Since repeat analysis as a confirmation step provides no additional value, it was removed from the critical value handling policy (see FIGURE 1). Another set of more than 600 critical values were then collected after implementing the revised protocol and compared to the initial data set. More than a 50% reduction in median turnaround time (TAT) from initial analysis to reporting critical results was noted for all the hematology analytes (see FIGURE 2). Subsequently, a chart review of 15 randomly selected critical hemoglobins with repeats, and 15 without repeats, looked at time of the initial analysis, time of reporting, and the time of the RBC order from blood bank—the total time from initial analysis to RBC order decreased by 13 minutes. It was evident that repeat testing in this case delays clinical action.
The study was simple and fruitful. However, keep in mind that since analytical system performance and stability varies, each institution should conduct its own study using a site-specific platform before making any change to critical value policy. Furthermore, the financial impact may vary based on test volume.
When managing hematology critical values, specimen integrity must be verified prior to reporting, in addition to all the steps necessary to ensure proper performance of the analytical system. In the absence of instrument flags, technologists should consider performing delta checks, weighing the possibility of spurious results, and executing manual interventions, such as microscopic review of a smear.
The entire health care industry is under constant pressure to optimize performance and mitigate costs, and the laboratory needs to examine its various customary processes and review and rethink traditional practices. As it turns out, repeating critical values may not be necessary. Performing medically unnecessary testing wastes valuable lab resources, delays reporting TAT, and negatively impacts clinical action. In this case, doing less is better for the patient and the lab.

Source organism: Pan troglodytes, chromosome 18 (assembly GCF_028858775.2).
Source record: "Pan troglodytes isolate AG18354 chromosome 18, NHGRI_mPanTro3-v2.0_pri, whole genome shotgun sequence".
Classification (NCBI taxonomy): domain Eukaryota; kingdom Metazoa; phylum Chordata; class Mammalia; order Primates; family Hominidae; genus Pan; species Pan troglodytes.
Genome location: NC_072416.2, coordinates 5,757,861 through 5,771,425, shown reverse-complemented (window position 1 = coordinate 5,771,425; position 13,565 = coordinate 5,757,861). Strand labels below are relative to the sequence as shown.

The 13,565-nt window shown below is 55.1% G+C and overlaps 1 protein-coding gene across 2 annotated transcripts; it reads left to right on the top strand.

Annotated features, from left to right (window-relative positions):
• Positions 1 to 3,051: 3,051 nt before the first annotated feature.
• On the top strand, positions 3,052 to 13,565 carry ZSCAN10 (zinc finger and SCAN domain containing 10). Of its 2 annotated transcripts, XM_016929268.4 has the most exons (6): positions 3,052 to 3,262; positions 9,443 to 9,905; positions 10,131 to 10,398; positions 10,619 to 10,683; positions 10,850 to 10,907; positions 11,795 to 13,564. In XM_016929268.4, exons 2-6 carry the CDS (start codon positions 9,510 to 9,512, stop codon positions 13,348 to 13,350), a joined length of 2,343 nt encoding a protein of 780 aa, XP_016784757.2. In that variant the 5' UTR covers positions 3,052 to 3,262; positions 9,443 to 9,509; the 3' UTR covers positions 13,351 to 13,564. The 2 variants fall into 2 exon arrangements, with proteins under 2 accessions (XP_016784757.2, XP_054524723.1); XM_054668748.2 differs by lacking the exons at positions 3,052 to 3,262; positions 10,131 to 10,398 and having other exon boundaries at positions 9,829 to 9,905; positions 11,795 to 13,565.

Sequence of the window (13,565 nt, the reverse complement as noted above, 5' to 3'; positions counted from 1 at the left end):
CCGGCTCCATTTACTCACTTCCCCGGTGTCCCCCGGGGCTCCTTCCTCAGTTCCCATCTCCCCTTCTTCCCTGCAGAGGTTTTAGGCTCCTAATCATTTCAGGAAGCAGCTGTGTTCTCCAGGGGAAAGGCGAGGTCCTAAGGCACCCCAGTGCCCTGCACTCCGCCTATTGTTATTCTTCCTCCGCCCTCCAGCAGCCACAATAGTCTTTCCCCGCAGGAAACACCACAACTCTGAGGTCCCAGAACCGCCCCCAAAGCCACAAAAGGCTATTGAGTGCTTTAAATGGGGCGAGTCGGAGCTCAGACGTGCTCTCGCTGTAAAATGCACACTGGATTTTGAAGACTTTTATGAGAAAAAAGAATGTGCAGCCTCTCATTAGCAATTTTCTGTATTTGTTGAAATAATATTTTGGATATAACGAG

Su-Chieh Pamela Sun, MPA, MT(ASCP), is the supervisor of the Central Laboratory and Specialty Labs at New York Presbyterian Weill Cornell Medical Center in New York. She received a BS in clinical laboratory sciences from SUNY at Stony Brook and an MPA from Robert F. Wagner Graduate School of Public Administration at New York University. Pam is a senior consultant for Healthcare and Laboratory Advisory (HCLA) consulting firm, as well as a voluntary laboratory inspector for the College of American Pathologists (CAP).
Juan David Garcia, MBA, BS(MT), is the manager of clinical laboratory services at New York Presbyterian Weill Cornell Medical Center in New York. He received his MBA from University of Miami and a BS in medical laboratory science from University of Valle in Cali, Colombia. Juan is Lean/Six Sigma certified and a voluntary laboratory inspector for CAP. He also is the founder and director for Healthcare and Laboratory Advisory (HCLA) consulting firm.
Joshua Hayden, PhD, DABCC, FACB, is an assistant professor of pathology at Weill Cornell Medical College, director of the Toxicology and Therapeutic Drug Monitoring Laboratory, and assistant director of Central Laboratory at New York Presbyterian Weill Cornell Medical Center. He earned his PhD in chemistry from Carnegie Mellon University and conducted postdoctoral research at Massachusetts Institute of Technology before completing a two-year clinical chemistry fellowship at University of Washington. Joshua has special expertise developing and overseeing mass spectrometry assays in the clinical laboratory.